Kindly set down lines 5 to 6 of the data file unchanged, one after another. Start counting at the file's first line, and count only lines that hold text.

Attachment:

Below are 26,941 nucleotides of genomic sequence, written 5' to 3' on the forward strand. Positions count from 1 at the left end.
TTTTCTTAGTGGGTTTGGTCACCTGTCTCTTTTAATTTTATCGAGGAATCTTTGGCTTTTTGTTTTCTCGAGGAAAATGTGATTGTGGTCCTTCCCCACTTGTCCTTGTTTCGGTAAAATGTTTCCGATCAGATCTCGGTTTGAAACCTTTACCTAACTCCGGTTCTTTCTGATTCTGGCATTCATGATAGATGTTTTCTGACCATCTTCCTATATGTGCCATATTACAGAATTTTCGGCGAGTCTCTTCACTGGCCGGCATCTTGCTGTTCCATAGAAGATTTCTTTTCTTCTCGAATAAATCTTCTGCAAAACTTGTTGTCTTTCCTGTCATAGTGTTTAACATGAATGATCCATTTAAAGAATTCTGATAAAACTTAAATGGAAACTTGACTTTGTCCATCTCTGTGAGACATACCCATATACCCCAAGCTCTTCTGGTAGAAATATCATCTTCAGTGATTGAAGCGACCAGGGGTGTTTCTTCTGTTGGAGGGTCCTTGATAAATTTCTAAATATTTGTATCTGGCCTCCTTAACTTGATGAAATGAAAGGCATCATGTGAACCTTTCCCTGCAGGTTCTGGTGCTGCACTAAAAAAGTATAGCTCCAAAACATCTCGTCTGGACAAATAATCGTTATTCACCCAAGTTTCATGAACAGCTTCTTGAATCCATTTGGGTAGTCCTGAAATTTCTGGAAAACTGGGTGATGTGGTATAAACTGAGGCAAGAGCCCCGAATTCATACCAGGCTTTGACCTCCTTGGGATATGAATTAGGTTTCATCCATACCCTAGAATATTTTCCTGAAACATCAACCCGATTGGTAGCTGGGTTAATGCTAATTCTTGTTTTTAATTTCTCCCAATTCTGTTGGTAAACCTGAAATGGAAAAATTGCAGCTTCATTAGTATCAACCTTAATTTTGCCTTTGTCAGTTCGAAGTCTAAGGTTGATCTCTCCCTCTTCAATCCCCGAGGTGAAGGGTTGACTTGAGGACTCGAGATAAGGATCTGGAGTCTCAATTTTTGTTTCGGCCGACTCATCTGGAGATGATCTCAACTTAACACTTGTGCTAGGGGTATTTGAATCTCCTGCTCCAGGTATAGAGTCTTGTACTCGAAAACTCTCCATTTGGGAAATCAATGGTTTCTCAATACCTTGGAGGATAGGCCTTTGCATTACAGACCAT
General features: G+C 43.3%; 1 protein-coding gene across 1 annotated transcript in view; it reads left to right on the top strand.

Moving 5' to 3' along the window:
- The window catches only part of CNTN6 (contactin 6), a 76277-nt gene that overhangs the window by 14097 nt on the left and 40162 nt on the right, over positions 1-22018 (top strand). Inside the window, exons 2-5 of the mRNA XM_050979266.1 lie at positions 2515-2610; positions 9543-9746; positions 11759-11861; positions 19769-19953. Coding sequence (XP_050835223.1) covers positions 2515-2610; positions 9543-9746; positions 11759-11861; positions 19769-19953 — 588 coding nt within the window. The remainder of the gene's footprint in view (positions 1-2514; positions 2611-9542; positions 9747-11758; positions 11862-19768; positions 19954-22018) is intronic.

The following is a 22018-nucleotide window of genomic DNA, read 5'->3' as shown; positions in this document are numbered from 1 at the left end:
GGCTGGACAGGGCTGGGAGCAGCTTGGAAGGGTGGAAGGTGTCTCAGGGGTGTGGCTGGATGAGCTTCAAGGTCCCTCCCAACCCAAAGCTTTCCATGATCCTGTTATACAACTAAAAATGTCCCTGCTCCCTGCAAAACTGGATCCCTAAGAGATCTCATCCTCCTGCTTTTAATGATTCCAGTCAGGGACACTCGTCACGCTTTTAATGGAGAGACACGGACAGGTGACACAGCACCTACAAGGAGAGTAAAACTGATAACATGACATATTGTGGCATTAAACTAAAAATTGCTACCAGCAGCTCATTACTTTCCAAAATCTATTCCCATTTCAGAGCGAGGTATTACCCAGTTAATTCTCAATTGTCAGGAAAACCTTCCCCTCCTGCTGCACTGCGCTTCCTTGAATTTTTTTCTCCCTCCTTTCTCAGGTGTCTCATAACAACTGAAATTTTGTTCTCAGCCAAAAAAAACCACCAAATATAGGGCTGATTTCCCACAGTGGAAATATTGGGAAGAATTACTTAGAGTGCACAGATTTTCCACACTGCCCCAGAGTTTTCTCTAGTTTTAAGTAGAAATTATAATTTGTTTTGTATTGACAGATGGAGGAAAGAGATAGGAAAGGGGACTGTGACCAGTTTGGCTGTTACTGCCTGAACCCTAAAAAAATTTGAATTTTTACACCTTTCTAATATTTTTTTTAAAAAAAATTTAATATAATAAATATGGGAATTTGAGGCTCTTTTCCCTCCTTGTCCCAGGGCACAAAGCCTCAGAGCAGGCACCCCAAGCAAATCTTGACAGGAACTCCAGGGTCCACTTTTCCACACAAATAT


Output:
- The window catches only part of CNTN6 (contactin 6), a 76277-nt gene that overhangs the window by 14097 nt on the left and 40162 nt on the right, over positions 1-22018 (top strand). Inside the window, exons 2-5 of the mRNA XM_050979266.1 lie at positions 2515-2610; positions 9543-9746; positions 11759-11861; positions 19769-19953. Coding sequence (XP_050835223.1) covers positions 2515-2610; positions 9543-9746; positions 11759-11861; positions 19769-19953 — 588 coding nt within the window. The remainder of the gene's footprint in view (positions 1-2514; positions 2611-9542; positions 9747-11758; positions 11862-19768; positions 19954-22018) is intronic.

The following is a 22018-nucleotide window of genomic DNA, read 5'->3' as shown; positions in this document are numbered from 1 at the left end: